a new perspective on faith for a crazy world

HandsInBoxHeard the old expression “putting people in boxes”? Unfortunately, another thing that gets put into boxes a lot is faith.

Through the centuries, bloody wars have been fought over religious beliefs and differences. To their credit, there have been groups, organizations, and even some political entities (like states or countries) that came together to demonstrate it doesn’t have to be that way. One can gain much more by recognizing and appreciating our differences rather than fearing them or making them the cause of conflicts and bloodshed.

We won’t name names of people who have been doing it wrong — or right — you all know who you are.  Actually, come to think of it, perhaps even drawing lines in the sand like that is all part of the problem. If we’d only try to be more comfortable with living in the “gray area,” that place where there are no black & white wrongs or rights, we might all be much better off.

Recently, the people of Denmark were privileged to view a TV commercial that expressed that very same thought. It dramatically illustrated the problem with putting people in boxes.


More than that, it suggested the beautiful, encouraging, inspiring alternative.

Wouldn’t you rather live in a world like this?


MosesOrangeFor those raised in religious traditions that obsessed over following the letter of the law, crossing every “T” and dotting every “i” when it comes to obeying all those carved-in-stone commandments, here’s some good news. The reason for our suffering is not some vengeful, drill sergeant God who wants us to “get it right,” every single time. Sure, there are good reasons for all those laws and commandments. But it’s not because God wanted to make our lives miserable.

No, actually, the problem is due to a very understandable situation that had nothing to do with God — it’s called “human error.” Somebody MISTRANSLATED a key passage in the Bible!

And once that mistranslation starting making the rounds, and others in the church hierarchy began adopting the idea as their own… even expanding on it, and making it ten times more awful than the original mistake… that’s when all the trouble started.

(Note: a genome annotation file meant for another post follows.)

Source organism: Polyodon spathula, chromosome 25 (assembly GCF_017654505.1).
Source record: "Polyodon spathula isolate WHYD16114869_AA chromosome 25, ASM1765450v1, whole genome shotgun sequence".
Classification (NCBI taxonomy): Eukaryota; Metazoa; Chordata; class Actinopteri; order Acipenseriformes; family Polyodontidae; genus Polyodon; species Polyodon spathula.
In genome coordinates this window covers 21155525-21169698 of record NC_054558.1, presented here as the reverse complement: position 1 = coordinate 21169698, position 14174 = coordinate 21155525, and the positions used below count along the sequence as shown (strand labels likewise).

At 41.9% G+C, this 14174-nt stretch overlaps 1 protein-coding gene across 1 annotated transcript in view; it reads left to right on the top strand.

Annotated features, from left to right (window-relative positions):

The passage in question comes from the New Testament, from the gospel of Matthew: “Be ye therefore perfect, as also your heavenly Father is perfect.” (5:48, if you want to look it up).

The famous Episcopal scholar, author, and creation spirituality guru Matthew Fox points out that the Greek word (in the original Biblical text) that had been misleadingly translated as “be perfect” is teleioi. Fox explains that a more accurate meaning is “be full grown, be adult, be complete and whole” — not “BE PERFECT!”

A parallel passage in Luke’s gospel (the equivalent of another eyewitness giving his own take on what he heard in the same sermon from Jesus) comes much closer to the original intent, in Fox’s opinion: “Be you compassionate as your Creator in heaven is compassionate.”

So there you have it. God didn’t intend holiness to be equated with perfectionism. Rather, in Fox’s thinking, our goal in this life is to “expand” or to “ripen,” to grow towards and into the pursuit of greater compassion for our fellow human beings and other creatures on this earth.

“Imperfection is not a sign of the absence of God,” says Fox.”It is a sign that the ongoing creation is no easy thing. We all bear scars from this rugged process. We can — and must — celebrate the scars.” The alternative, he adds, would be to opt out of the ongoing work of creation, in which we are all serving as partners along with God.

Simply put, questing for perfection is destructive, in so many different ways — while seeking to grow in faith by becoming more compassionate is much more CONSTRUCTIVE and ultimately more kind, more caring for all concerned.

Well, you can breathe a sigh of relief! There are actually people out there trying to make our faith less fearsome.

matthewfoxOne of them, Matthew Fox, has been at it for over 40 years. His approach? Changing from the all-too-common, patriarchal, guilt-based “original sin” obsession to something that is less punitive, more freeing, user-friendly, and uplifting: “Creation Spirituality,” which focuses on the “original blessing” received when we’re born, not on some inherited curse.